English Vocabulary


Headline's Capitalization

PUT A CORK IN IT. A BRITISH NEWSPAPER ARTICLE (= GG)


How this headline is corectly written? Like this?
Put a Cork in it. A Britisch Newspaper Article.

2 comments

  • I was very interested in the issue you put forward because I wondered a lot how to write beforehand.
    Using upper and lower cases in headlines and titles is of course a question of habit, of usage. And usages vary from one country to another, and from one time to another.
    Nevertheless every languages have their own rules about that issue.
    Keeping pointing out the English or American usage of nowadays I would report hereafter some headlines taken from the American press.


    A Young Mayor Pushes Reform.
    (If it would be said this way, I guess the article wouldn't have got a capital letter: Reform Pushed by a Young Mayor.)


    Why Obama Must Go to China.
    Is the Party Over?
    A Rocky Landing in Yemen.
    Terrorism in Mumbai.
    The Rise of Black Market Data.
    End of the Line for Islamabad.
    Too Big to Fail;
    Name That Economy.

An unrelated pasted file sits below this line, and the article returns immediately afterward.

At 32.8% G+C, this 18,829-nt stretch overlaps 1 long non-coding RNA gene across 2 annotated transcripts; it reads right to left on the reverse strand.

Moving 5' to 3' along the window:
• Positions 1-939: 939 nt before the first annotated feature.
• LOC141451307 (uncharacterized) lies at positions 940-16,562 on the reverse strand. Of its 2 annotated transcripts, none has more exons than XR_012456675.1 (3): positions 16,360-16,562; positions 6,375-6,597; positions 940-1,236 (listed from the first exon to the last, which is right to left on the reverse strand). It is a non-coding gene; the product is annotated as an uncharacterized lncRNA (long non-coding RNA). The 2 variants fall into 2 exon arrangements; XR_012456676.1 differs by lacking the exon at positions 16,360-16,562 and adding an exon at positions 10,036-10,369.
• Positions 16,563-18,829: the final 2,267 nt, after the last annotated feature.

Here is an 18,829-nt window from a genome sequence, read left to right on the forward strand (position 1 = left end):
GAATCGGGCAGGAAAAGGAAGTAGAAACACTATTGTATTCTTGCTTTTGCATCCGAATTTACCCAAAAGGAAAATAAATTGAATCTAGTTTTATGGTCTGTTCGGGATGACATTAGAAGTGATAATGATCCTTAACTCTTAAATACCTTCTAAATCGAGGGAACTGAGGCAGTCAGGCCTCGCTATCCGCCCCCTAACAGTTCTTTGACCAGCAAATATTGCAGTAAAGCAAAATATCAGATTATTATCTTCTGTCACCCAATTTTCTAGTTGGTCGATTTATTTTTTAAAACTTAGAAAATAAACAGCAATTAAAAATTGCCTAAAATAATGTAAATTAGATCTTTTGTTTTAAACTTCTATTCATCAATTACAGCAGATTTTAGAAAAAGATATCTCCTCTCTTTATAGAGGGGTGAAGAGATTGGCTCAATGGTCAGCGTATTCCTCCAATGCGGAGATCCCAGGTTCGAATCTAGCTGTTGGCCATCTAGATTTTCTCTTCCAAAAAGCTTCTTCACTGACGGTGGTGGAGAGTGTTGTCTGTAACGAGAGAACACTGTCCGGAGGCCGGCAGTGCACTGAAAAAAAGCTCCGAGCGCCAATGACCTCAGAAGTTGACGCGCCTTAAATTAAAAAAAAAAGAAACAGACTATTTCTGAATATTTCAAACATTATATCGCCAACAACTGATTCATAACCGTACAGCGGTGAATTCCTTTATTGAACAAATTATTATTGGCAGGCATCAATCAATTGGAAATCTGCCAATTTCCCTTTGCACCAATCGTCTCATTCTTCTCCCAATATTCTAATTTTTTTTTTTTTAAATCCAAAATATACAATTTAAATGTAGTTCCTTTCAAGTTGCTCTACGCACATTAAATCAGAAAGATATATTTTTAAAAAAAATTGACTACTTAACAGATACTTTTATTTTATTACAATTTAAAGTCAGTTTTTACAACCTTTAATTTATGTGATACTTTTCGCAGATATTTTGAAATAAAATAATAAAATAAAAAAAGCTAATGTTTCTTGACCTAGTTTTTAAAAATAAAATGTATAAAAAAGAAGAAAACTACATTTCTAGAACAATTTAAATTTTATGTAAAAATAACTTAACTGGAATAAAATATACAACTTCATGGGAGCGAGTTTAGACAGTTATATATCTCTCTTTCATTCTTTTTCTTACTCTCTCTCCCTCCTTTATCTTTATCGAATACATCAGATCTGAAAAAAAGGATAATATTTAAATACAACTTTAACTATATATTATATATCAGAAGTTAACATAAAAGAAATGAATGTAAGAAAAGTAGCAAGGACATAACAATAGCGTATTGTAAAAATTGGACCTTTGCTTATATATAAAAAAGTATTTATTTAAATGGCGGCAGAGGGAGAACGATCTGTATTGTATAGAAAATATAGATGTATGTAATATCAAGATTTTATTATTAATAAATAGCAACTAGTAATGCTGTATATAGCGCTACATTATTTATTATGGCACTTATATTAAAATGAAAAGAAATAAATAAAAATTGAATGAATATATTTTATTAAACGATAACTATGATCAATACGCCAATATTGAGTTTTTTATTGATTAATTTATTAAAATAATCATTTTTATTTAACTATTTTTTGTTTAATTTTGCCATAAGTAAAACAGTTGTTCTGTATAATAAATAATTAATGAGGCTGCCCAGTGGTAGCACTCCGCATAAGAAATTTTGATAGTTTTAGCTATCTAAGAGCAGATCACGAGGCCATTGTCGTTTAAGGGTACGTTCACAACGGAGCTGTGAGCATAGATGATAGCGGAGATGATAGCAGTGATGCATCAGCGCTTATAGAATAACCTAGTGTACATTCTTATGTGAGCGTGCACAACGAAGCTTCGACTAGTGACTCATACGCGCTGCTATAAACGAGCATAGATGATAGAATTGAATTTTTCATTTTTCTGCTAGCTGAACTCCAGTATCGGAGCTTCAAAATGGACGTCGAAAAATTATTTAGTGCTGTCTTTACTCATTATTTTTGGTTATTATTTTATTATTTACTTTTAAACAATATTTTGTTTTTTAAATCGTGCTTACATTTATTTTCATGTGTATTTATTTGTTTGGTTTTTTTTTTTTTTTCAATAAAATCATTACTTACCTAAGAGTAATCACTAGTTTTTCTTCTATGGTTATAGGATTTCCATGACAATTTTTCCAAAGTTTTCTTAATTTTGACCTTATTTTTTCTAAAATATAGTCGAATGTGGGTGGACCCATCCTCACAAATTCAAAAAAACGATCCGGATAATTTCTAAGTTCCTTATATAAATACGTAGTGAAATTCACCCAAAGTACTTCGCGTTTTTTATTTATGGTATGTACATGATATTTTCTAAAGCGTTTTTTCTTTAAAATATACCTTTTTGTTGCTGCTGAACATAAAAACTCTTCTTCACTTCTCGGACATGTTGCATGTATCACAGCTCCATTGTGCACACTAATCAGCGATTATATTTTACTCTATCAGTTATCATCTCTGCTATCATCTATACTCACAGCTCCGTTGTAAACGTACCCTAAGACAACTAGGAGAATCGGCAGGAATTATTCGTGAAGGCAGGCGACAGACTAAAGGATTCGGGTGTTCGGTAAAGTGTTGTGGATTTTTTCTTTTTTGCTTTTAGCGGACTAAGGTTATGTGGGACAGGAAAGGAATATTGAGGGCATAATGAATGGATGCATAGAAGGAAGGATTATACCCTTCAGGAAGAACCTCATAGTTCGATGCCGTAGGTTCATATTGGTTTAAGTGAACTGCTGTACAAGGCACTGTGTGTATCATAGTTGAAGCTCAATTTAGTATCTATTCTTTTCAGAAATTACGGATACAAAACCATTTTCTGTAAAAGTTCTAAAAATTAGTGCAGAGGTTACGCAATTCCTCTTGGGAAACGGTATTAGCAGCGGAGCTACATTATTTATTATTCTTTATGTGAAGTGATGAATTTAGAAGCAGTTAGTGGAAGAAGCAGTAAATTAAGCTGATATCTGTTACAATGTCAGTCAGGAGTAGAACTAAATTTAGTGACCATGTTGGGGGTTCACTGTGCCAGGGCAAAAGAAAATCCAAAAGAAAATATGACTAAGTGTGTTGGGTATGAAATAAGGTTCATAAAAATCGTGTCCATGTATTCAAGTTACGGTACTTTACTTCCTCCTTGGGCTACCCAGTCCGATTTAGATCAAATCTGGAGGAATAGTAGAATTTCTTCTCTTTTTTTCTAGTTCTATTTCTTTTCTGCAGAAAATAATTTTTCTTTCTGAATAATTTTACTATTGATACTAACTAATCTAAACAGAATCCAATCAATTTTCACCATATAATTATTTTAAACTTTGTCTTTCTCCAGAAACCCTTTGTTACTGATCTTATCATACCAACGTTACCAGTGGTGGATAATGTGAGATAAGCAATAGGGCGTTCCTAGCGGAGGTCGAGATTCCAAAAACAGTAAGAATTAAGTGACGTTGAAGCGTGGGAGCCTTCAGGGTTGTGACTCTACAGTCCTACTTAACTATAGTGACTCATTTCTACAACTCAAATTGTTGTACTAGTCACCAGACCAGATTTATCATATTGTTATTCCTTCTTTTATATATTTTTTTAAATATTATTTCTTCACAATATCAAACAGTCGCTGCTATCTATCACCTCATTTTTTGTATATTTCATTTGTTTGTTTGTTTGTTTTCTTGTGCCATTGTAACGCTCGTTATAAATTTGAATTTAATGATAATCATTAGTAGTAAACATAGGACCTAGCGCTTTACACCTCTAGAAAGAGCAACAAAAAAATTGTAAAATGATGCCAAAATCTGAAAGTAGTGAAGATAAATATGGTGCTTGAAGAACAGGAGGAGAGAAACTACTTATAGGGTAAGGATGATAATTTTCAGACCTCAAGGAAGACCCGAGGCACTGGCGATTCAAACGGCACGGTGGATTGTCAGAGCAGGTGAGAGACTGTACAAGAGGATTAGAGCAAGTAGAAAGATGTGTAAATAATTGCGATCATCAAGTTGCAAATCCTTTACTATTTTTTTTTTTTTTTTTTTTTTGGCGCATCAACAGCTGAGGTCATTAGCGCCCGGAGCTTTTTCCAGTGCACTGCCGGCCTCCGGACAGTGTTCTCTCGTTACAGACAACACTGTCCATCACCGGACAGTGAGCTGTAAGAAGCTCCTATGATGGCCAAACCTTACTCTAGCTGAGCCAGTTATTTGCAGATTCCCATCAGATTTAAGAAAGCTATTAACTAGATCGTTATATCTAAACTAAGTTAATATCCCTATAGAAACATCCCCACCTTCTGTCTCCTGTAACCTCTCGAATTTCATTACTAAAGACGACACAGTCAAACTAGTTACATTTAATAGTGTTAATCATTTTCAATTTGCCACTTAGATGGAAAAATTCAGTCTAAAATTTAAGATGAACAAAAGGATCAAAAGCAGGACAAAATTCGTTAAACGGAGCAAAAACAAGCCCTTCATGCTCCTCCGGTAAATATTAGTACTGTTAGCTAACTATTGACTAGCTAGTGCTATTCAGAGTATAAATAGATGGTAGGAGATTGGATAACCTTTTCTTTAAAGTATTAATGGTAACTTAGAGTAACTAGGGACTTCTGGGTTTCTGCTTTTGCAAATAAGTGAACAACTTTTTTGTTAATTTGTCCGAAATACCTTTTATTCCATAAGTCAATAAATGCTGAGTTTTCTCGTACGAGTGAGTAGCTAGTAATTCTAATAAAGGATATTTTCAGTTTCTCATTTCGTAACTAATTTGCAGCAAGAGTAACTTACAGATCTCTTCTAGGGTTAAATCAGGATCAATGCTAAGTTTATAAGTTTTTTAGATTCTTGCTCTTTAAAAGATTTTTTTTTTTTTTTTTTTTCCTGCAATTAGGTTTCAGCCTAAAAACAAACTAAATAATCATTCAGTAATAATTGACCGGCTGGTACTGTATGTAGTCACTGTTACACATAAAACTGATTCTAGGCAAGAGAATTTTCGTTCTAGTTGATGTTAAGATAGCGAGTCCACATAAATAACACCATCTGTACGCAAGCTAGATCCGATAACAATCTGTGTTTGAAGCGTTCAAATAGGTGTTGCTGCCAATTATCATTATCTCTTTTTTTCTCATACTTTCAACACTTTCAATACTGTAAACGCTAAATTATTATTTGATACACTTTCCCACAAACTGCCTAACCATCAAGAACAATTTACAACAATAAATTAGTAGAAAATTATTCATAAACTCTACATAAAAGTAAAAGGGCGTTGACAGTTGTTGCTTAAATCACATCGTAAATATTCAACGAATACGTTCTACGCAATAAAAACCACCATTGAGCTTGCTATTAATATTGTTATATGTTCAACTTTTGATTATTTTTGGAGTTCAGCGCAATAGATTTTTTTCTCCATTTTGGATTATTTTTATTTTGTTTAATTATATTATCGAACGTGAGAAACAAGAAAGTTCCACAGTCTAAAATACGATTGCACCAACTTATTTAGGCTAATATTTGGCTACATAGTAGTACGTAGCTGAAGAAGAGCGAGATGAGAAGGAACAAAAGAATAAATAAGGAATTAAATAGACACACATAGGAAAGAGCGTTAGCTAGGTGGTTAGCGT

The Scourge of Somalia's Seas.
    I Had to Learn to Fight.


    I notice in all those headlines that only articles and prepositions are lowercased in their first letter. As articles or prepositions are starting the title, they also get an uppercase. Among U.S. publishers, it is a common typographic practice to capitalize additional words in titles, according to the display of the headline on the paper.


    How to Fix the World
    If displayed on two lines becomes:
    How to Fix
    The World


    Getting India to Act Its Size
    will become
    Getting India
    To Act Its Size.


    NB Most of the example are taken from the American zine Newsweek.


    So, I would write your sentence this way:
    Put a Cork in It.
    A Britisch Newspaper Article.


    NB Only "It" changed in my proposal.
  • I'd say that when prepositions are long enough to show a wealth of six or so letters, they deserve to be capitalized with their first letter. EX. Beyond, Behind,..
    It goes with prepositions like with people: The wealthier, the more impressive.


    The Man Behind the Lens
    The Peace Is Beyond the War

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